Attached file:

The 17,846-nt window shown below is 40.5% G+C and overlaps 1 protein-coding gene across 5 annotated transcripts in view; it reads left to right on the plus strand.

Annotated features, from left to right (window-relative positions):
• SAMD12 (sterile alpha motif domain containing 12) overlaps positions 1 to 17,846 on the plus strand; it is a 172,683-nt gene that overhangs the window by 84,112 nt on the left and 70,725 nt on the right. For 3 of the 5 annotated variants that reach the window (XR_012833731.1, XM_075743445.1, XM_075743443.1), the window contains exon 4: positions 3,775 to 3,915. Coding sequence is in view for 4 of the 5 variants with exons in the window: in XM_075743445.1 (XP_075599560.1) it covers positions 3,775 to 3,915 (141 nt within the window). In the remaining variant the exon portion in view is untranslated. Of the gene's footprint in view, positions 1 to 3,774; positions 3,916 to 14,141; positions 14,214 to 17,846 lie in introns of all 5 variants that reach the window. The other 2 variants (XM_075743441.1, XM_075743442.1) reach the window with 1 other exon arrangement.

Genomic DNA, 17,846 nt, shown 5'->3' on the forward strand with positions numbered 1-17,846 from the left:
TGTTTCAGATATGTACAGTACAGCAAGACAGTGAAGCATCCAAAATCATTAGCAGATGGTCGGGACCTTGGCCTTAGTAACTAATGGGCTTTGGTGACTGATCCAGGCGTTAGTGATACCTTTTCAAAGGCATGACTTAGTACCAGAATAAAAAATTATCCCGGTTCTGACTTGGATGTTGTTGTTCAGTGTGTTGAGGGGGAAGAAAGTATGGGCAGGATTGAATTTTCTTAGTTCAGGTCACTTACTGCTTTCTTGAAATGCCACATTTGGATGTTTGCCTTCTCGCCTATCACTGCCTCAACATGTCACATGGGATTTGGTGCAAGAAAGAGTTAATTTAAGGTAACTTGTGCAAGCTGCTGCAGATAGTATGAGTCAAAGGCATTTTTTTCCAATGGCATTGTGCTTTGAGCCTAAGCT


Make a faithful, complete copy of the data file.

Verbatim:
The 17,846-nt window shown below is 40.5% G+C and overlaps 1 protein-coding gene across 5 annotated transcripts in view; it reads left to right on the plus strand.

Annotated features, from left to right (window-relative positions):
• SAMD12 (sterile alpha motif domain containing 12) overlaps positions 1 to 17,846 on the plus strand; it is a 172,683-nt gene that overhangs the window by 84,112 nt on the left and 70,725 nt on the right. For 3 of the 5 annotated variants that reach the window (XR_012833731.1, XM_075743445.1, XM_075743443.1), the window contains exon 4: positions 3,775 to 3,915. Coding sequence is in view for 4 of the 5 variants with exons in the window: in XM_075743445.1 (XP_075599560.1) it covers positions 3,775 to 3,915 (141 nt within the window). In the remaining variant the exon portion in view is untranslated. Of the gene's footprint in view, positions 1 to 3,774; positions 3,916 to 14,141; positions 14,214 to 17,846 lie in introns of all 5 variants that reach the window. The other 2 variants (XM_075743441.1, XM_075743442.1) reach the window with 1 other exon arrangement.

Genomic DNA, 17,846 nt, shown 5'->3' on the forward strand with positions numbered 1-17,846 from the left:
TGTTTCAGATATGTACAGTACAGCAAGACAGTGAAGCATCCAAAATCATTAGCAGATGGTCGGGACCTTGGCCTTAGTAACTAATGGGCTTTGGTGACTGATCCAGGCGTTAGTGATACCTTTTCAAAGGCATGACTTAGTACCAGAATAAAAAATTATCCCGGTTCTGACTTGGATGTTGTTGTTCAGTGTGTTGAGGGGGAAGAAAGTATGGGCAGGATTGAATTTTCTTAGTTCAGGTCACTTACTGCTTTCTTGAAATGCCACATTTGGATGTTTGCCTTCTCGCCTATCACTGCCTCAACATGTCACATGGGATTTGGTGCAAGAAAGAGTTAATTTAAGGTAACTTGTGCAAGCTGCTGCAGATAGTATGAGTCAAAGGCATTTTTTTCCAATGGCATTGTGCTTTGAGCCTAAGCT